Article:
Hospital consultants pocket thousands in PRSI loophole
An elite group of highly paid hospital consultants, employed by the HSE, are not paying PRSI on hundreds of thousands of euro that they earn in private practice.
A loophole in the original legislation allows a key category of public sector workers to benefit from a 'block exemption' -- which means civil and public sector workers recruited before April 6, 1995, pay PRSI on earnings derived from their public service employment, but they do not pay PRSI on any other income stream.
This exemption allows highly paid medical consultants with HSE contracts to avoid paying PRSI on the massive fees that they earn in private practice.
Labour TD Ciara Conway has discovered that this is one of a significant number of exemptions which may be costing the State hundreds of millions of euro in lost revenue.
Ms Conway found out that, unlike ordinary PAYE workers, who must also pay PRSI on unearned income such as the renting of houses, this particular group of public sector workers do not pay PRSI on unearned income such as "rental and investment income as well as income from dividends, deposits and savings and from overseas investments".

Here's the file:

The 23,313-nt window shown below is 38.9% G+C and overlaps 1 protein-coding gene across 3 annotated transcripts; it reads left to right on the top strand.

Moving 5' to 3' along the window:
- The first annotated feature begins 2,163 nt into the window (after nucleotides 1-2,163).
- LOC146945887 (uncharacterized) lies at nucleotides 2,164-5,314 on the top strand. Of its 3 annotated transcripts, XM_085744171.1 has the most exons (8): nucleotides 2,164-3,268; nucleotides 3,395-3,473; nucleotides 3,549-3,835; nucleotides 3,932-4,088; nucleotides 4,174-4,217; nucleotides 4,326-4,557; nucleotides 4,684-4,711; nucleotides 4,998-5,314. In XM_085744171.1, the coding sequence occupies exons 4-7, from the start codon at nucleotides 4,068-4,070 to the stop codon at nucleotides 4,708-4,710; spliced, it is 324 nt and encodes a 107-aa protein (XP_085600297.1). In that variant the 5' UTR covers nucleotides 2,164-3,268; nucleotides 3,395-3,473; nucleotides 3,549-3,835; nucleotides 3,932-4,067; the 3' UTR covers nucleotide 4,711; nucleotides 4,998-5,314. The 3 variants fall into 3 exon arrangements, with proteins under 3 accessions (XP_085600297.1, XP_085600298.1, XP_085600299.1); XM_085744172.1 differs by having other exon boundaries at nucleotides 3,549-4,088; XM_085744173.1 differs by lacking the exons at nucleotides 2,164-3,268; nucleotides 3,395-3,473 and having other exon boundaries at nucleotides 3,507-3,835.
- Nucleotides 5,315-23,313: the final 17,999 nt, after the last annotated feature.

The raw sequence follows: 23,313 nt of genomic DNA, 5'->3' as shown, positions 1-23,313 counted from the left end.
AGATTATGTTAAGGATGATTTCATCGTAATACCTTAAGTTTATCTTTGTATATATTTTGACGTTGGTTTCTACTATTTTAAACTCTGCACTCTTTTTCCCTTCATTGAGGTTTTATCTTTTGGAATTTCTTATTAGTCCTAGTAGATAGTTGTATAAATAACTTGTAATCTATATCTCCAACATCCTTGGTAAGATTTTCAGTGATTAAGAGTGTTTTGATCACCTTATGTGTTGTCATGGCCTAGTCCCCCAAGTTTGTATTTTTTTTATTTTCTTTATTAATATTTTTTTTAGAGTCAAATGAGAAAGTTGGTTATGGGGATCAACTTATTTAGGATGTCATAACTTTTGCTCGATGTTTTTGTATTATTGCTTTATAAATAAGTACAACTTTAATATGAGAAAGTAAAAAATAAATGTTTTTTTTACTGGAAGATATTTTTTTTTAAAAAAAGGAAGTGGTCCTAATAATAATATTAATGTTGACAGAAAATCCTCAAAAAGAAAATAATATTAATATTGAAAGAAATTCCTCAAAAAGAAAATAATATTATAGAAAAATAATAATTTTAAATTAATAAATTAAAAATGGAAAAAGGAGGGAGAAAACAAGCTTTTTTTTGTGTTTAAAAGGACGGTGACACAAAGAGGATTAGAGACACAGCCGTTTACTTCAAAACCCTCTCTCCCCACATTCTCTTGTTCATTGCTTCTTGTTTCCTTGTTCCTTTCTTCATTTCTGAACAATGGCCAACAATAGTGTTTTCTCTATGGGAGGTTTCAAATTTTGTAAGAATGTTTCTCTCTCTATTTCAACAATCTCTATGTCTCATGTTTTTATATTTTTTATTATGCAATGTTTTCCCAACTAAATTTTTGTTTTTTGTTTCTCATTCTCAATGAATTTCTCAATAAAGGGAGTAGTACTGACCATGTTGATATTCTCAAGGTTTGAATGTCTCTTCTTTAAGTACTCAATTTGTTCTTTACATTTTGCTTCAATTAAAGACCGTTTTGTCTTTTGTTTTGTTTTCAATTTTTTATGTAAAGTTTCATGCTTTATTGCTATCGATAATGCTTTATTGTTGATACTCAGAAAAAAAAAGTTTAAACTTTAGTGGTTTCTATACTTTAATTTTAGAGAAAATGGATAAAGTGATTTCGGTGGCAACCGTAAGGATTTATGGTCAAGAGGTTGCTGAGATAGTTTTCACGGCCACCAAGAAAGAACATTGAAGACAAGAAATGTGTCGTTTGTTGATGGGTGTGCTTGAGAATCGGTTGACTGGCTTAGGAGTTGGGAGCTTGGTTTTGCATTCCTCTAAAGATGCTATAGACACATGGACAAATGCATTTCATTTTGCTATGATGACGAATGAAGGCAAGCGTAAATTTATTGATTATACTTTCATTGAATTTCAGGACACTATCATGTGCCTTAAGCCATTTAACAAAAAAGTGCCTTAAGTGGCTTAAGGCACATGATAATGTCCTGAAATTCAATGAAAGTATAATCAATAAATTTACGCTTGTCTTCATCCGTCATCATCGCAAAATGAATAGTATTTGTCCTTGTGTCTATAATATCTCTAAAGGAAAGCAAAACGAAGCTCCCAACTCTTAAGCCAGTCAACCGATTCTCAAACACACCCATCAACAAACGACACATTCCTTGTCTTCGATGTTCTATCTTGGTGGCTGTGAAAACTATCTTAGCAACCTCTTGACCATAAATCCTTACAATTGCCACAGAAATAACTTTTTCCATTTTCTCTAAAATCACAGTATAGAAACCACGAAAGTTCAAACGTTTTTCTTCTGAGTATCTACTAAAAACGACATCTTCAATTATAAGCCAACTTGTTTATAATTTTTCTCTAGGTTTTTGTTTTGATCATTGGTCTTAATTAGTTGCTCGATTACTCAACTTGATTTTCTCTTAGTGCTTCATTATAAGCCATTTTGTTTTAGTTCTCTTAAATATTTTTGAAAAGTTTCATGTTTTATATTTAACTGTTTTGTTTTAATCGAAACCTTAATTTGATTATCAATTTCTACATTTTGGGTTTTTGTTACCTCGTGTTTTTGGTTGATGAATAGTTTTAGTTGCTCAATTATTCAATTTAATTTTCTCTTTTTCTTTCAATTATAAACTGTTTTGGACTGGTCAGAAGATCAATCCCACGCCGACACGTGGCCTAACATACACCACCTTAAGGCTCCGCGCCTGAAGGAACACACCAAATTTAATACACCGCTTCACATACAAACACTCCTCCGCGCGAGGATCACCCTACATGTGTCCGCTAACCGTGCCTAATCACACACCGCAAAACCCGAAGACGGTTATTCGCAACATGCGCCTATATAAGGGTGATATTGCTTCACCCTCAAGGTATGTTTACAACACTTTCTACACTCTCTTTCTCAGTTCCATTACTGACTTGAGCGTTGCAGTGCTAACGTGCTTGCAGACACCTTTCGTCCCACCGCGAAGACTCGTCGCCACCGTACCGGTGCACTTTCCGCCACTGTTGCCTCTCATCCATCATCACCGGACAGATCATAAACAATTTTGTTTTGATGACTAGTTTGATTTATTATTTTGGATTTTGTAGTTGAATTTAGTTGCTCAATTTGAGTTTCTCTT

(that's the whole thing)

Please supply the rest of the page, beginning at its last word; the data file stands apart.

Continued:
A series of Dail questions by Labour's Kevin Humphreys revealed last year that 301 hospital consultants earned more than €200,000 in private income from the VHI alone -- including 37 consultants who earned more than €500,000, 10 who earned more than €600,000 in private fees, and the top three who earned between €750,000 and €800,000.
Speaking to the Sunday Independent, Ms Conway said it was believed that "the failure to apply PRSI to elite groups such as hospital consultants" is costing the State up to €12m a year.
Figures secured by Ms Conway also suggest that the abolition of the exemption on the unearned income of all workers, and on other income streams of those employed in the civil and public service recruited prior to 1995, would yield a total of €74m additional PRSI in a full year.
A further €62m in additional PRSI could also be secured from workers with only unearned income.
"Considering where we are at the moment, where ordinary public and private sector workers are being hit time and time again, loopholes such as this for the wealthy must be closed off speedily if we are to retain any sense of social justice in the country,'' said Ms Conway.